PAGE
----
Mexico City Building Ban Urged : Would Affect Area of Quake; Some Agencies to Move

September 25, 1985|DAN WILLIAMS | Times Staff Writer

MEXICO CITY — Some geologists Tuesday called for a moratorium on new construction in the earthquake-ravaged center of Mexico's capital, and the government announced that it will move some departments and agencies outside the city to reduce crowding and the impact of any future quakes.

Meantime, seemingly against all odds, more people were being rescued from the wreckage of the devastating earthquakes of last Thursday and Friday, but the death count continued to rise as well. Municipal headquarters raised the confirmed toll to 4,160, and police calculated that it will eventually reach 5,000.

There were no reports of any upsurge in communicable diseases, although tainted water and food gone bad contributed to a high incidence of stomach and intestinal disorders.

Guillermo Soberon, secretary of health in the Cabinet of President Miguel de la Madrid, said, "We have control of the situation, and there is no danger of epidemics."

Debate continued over whether to initiate mass inoculations against tetanus and typhoid. For the moment, health officials recommended tetanus shots for rescue workers still laboring among ruined buildings and typhoid inoculations only in selected, heavily damaged neighborhoods.

Many of the collapsed and damaged buildings in the destruction zones contained government offices. Officials announced that wrecked buildings housing departments and agencies will not be rebuilt and that offices in damaged buildings will be relocated.

Juan Carlos Gomez, a geographer with the Mexican Society of Geography and Statistics, said the government should not allow new construction within the capital's stricken downtown area "if it wants to avoid new seismic disasters."

Plans Made, Deferred

Promises and plans have been made--and put off--in the past for decentralization in this crowded capital, but in the words of Ricardo Ampuria, a spokesman for the Foreign Ministry, "No other government has gone through a disaster like this."

Manuel Alonso, a spokesman for President De la Madrid, said offices marked for relocation will first be re-established in rented space and then moved out of the capital altogether.

In some damaged locations Tuesday, hope of finding survivors was abandoned as the rescue effort gave way to a tedious, floor-by-floor cleanup operation, yielding only the bodies of victims and debris.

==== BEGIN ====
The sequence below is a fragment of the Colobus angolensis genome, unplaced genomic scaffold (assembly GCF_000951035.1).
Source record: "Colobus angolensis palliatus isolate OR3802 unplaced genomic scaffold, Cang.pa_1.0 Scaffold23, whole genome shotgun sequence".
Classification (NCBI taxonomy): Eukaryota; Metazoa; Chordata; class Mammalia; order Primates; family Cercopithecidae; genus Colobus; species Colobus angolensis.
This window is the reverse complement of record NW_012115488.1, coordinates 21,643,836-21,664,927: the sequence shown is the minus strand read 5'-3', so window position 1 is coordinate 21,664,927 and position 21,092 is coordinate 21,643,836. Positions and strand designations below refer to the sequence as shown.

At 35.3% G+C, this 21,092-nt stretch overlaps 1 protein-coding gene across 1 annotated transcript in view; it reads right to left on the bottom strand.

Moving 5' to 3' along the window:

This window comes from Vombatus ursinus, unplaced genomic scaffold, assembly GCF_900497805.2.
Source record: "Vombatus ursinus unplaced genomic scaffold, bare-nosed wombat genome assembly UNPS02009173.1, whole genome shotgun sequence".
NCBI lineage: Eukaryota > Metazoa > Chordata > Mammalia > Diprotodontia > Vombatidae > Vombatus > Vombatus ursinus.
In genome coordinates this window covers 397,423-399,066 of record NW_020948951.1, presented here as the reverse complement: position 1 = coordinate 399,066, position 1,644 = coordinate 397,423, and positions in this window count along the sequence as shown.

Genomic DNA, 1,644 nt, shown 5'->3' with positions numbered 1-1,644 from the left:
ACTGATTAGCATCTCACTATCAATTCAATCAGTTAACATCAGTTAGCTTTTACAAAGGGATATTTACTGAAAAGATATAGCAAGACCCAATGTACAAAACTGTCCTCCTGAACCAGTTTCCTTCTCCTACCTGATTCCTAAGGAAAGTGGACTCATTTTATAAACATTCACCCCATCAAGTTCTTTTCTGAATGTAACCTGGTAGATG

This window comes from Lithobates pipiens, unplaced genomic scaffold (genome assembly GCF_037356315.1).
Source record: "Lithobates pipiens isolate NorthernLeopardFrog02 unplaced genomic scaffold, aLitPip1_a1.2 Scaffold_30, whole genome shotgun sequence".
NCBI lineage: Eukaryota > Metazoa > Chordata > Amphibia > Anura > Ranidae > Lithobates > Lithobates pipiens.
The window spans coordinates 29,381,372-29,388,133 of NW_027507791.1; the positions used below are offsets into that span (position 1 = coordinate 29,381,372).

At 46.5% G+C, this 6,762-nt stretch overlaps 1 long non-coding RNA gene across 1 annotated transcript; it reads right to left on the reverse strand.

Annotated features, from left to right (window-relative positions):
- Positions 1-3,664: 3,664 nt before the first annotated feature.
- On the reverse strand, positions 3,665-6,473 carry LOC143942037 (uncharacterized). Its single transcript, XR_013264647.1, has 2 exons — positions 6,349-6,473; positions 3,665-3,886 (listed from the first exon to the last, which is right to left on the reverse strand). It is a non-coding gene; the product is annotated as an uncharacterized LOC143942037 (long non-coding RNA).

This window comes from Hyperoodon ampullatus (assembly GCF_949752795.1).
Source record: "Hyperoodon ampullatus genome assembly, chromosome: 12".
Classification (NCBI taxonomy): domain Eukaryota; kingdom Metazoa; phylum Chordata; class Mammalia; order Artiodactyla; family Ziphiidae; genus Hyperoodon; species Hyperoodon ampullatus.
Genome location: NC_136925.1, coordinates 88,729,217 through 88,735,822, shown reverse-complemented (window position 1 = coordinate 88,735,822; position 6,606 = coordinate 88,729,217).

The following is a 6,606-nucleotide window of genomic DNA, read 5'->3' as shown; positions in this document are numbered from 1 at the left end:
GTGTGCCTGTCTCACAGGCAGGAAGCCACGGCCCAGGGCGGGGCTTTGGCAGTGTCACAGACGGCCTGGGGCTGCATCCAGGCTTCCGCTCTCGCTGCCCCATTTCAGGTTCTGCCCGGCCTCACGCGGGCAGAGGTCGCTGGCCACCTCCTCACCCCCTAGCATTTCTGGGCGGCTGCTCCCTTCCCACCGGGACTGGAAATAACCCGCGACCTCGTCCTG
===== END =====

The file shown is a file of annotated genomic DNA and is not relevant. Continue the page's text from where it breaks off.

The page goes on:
As the day wore on, Police Chief Ramon Mota said about 10 bodies were being found for every survivor.

Noting that it has now been more than five days since the shattering first quake struck at 7:18 a.m. Sept. 19, rescue workers said victims buried alive in the rubble increasingly face death from lack of water, loss of blood and shock. Yet living people were still being pulled from the ruins, often accompanied by shouts and applause from the rescuers, still working around the clock.

Emilia Diaz de Santilian, 73, was found alive in the ruins of the Nuevo Leon apartment complex at Tlatelolco. The English-language Mexico City News reported that at first she refused to accompany her rescuers to safety, saying, "I'm naked, and people are going to think I have no shame."

Once again, several infants only days old were found alive in the wreckage of the Benito Juarez Hospital.

Electronic equipment brought here from abroad continued to be of invaluable help. American specialists working at the Nuevo Leon complex inserted a television camera and microphone through a gap in the debris and located a trapped man and his wife.

Sounds of Human Life

Elsewhere, French experts used sensitive listening devices to monitor murmurs, taps and faint scrapes deep within jumbles of shattered concrete.

Wrecking crews began Tuesday to demolish damaged structures where rescue workers, using search dogs, had done everything they could to determine that no living people remained inside. To avoid injuries from flying rubble at demolition sites, soldiers evacuated entire neighborhoods.

Concern flared briefly about radioactive cobalt that had been used for therapy at the Juarez hospital, but this was put to rest after technicians scanned the site with Geiger counters. Still, the building will not be dynamited until the cobalt is recovered, health officials said.

Estimates of the number of homeless ranged from the official figure of 30,000 to more than 10 times that number, projected by the newspaper El Universal without specifying a source.

In Danger of Collapse

Many were driven from homes destroyed in the earthquake, and many others were forced out of buildings weakened and in danger of collapse. Still others were evacuated from the destruction zones to facilitate rescue work.

Central Mexico City, where much of the worst damage occurred, contains some of the city's oldest buildings, along with many hotels, shops, apartment houses and office buildings. Thousands of people normally come into this area every day, but now, because of the destruction, it is closed off.

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